November 5, 2021
“You should be asking if there will be a vote,” Golden said, per Axios.
As a reminder, Pelosi can only afford to lose three votes and still pass the reconciliation package, because of Democrats’ narrow majority in the House.
Biden to deliver remarks on strong October jobs report
This is Joan Greve in Washington, taking over for Joanna Walters.
Joe Biden will soon deliver remarks on the strong October jobs report, which showed that the US economy added 531,000 jobs last month.
The president and the first lady will then attend the funeral of former secretary of state Colin Powell at Washington National Cathedral.
The blog will be providing updates on all of those events, so stay tuned.
at 10.55am EDT
Colin Powell memorial service
The blog will have a live stream of the service today at the national cathedral in Washington, DC, to commemorate the life of groundbreaker Colin Powell, who became the first Black secretary of state in the US.
Colin Powell in 1991. Photograph: Marcy Nighswander/AP
Joe Biden and first lady Jill Biden will attend the service, which is due to begin at 12pm ET (4pm GMT). Powell served as secretary of state under president George W Bush and the general died of complications resulting from Covid-19, combined with cancer and Parkinson’s disease, last month.
Powell’s reputation was tarnished by the fact that he played a pivotal role in attempting to justify the 2003 invasion of Iraq, an action he later said he regretted.
He endorsed Barack Obama’s run before he became the first Black US president in 2008. Powell himself never ran for president, to the surprise of some.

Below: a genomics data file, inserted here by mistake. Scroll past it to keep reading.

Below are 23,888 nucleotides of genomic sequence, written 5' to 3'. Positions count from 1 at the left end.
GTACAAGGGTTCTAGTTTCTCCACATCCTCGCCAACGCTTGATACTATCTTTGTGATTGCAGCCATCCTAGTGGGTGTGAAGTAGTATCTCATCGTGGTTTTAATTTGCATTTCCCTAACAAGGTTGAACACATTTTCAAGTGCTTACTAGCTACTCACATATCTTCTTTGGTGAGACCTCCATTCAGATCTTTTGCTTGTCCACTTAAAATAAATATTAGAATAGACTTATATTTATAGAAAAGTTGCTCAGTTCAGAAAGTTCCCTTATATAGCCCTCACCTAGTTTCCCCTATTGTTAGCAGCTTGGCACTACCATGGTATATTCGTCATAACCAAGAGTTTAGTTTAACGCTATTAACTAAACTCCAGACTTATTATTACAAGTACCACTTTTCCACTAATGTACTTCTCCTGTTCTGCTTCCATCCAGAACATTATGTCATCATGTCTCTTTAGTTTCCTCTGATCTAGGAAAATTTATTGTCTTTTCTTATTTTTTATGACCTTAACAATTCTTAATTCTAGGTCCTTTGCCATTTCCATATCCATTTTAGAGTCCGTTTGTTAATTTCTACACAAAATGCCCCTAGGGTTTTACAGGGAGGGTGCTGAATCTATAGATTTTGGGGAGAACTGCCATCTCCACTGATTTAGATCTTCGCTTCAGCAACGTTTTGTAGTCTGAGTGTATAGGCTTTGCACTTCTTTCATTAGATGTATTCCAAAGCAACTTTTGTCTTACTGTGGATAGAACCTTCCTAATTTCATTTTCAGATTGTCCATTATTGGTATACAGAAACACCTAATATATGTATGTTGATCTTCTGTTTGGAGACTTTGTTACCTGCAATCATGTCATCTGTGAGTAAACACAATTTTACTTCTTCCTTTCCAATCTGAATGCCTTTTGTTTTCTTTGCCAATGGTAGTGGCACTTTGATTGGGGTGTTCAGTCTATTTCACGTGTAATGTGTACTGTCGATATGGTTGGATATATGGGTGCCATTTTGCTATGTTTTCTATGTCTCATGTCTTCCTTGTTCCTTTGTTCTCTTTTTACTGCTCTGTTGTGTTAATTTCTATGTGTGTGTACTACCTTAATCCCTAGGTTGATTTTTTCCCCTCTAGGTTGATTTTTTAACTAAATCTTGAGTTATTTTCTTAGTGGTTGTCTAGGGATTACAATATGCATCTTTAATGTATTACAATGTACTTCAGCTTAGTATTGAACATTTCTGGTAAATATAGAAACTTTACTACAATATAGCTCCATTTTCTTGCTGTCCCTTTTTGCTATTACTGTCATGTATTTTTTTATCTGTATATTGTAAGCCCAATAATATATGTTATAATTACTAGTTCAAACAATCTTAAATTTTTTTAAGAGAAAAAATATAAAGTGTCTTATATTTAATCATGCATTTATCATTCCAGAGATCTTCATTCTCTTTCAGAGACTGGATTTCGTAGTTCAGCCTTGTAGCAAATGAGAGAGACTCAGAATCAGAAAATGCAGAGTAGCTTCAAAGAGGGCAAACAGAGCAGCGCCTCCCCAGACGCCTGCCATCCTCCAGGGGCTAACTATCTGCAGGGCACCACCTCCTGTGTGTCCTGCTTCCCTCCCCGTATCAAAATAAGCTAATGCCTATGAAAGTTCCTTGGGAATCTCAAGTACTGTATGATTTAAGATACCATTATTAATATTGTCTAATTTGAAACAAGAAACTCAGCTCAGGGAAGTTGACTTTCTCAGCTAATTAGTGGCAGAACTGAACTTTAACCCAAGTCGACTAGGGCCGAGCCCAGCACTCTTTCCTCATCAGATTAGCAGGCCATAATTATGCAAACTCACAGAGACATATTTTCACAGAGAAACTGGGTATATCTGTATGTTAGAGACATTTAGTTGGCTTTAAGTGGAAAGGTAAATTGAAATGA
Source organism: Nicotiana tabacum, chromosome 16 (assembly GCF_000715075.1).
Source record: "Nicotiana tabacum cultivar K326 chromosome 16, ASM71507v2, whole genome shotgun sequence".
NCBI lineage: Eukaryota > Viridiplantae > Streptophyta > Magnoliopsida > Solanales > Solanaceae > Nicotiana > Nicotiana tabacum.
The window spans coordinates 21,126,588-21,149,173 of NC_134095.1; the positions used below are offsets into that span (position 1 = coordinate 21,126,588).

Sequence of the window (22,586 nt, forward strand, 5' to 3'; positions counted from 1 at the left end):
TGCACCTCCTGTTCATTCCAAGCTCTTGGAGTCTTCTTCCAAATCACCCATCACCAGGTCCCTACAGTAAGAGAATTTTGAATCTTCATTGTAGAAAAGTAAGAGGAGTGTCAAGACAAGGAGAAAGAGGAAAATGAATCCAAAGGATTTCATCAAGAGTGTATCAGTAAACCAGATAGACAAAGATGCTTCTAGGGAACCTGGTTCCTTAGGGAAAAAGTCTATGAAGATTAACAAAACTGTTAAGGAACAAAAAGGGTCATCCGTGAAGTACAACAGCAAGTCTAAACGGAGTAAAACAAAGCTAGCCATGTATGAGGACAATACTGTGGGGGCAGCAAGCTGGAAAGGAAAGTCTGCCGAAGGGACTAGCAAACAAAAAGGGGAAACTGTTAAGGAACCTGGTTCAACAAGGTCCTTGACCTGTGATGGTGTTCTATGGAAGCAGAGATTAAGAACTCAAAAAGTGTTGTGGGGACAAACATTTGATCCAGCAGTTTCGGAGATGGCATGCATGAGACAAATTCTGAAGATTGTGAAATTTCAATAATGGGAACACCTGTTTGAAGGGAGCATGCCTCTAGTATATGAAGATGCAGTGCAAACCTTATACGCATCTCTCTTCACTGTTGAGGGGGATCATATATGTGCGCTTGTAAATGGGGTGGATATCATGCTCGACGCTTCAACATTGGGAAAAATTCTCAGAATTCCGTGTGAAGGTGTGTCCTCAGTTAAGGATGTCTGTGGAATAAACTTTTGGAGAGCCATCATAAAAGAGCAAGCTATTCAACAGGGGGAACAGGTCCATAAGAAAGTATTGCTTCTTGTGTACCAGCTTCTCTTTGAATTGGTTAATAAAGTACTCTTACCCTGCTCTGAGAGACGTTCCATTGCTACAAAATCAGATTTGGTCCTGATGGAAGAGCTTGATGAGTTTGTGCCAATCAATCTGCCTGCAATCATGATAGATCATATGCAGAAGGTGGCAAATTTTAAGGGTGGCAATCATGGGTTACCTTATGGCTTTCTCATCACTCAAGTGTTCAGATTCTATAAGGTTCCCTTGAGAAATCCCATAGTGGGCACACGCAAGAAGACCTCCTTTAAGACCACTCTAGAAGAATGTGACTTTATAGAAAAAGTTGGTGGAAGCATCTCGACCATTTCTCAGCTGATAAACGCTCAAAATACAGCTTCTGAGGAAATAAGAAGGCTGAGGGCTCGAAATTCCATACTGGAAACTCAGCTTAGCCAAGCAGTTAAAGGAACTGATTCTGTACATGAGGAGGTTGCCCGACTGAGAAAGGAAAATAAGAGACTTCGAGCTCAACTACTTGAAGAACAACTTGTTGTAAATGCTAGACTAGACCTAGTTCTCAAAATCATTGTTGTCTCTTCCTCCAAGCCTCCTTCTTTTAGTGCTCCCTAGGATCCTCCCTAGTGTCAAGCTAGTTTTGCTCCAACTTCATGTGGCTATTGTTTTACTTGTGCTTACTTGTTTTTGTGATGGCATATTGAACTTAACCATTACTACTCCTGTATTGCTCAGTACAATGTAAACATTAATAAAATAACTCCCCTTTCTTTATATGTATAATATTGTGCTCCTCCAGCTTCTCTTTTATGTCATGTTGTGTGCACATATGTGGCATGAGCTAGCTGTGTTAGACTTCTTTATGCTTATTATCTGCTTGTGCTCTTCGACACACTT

Former secretary of state Madeleine Albright will give a eulogy.
Meanwhile, the US jobs figures for October have just come out and they are good for Biden. Read all about it in our business live blog, brought to you by the London team, here.
at 9.59am EDT
House Democrats debating Biden’s big bills ahead of expected votes
Good morning, US live blog readers, it’s another busy day in Washington, DC, as the House is already meeting and debating Joe Biden’s flagship bills – $1tn on infrastructure, $1.75tn on social benefits and action on the climate crisis – and is hoping to vote on both today in a crucial step forward. It’s also a big day at the national cathedral.
Here’s what’s ahead:
- The House of Representatives is already in session, having started earlier than normal at 8am ET, and members are debating the two enormous bills relating to physical and human infrastructure that are at the forefront of the Biden agenda. They hope to vote asap today on both.
- We expect two hours of debate but there will also be some procedural hassle from Republicans, so voting may not get under way until the afternoon. Senior Democrats have indicated they have the votes, but nothing is guaranteed at this point.
- If the bills pass today it’s a crucial stepping stone – the $1tn infrastructure bill will then go to the president’s desk to be signed. But the giant $1.75tn (though slimmed down from $3.5tn) bill that’s at the heart of the Build Back Better package will go back to the Senate – where arguments over it will begin all over again and centrist Democrats led by Joe Manchin and Kyrsten Sinema are expected to hold everything up further.
- The Senate is not in session today, so no progress expected there.
- At 12pm, Joe and Jill Biden and many other prominent figures will attend the memorial service at the national cathedral in Washington DC for Colin Powell, the former Republican secretary of state who died last month.
at 8.52am EDT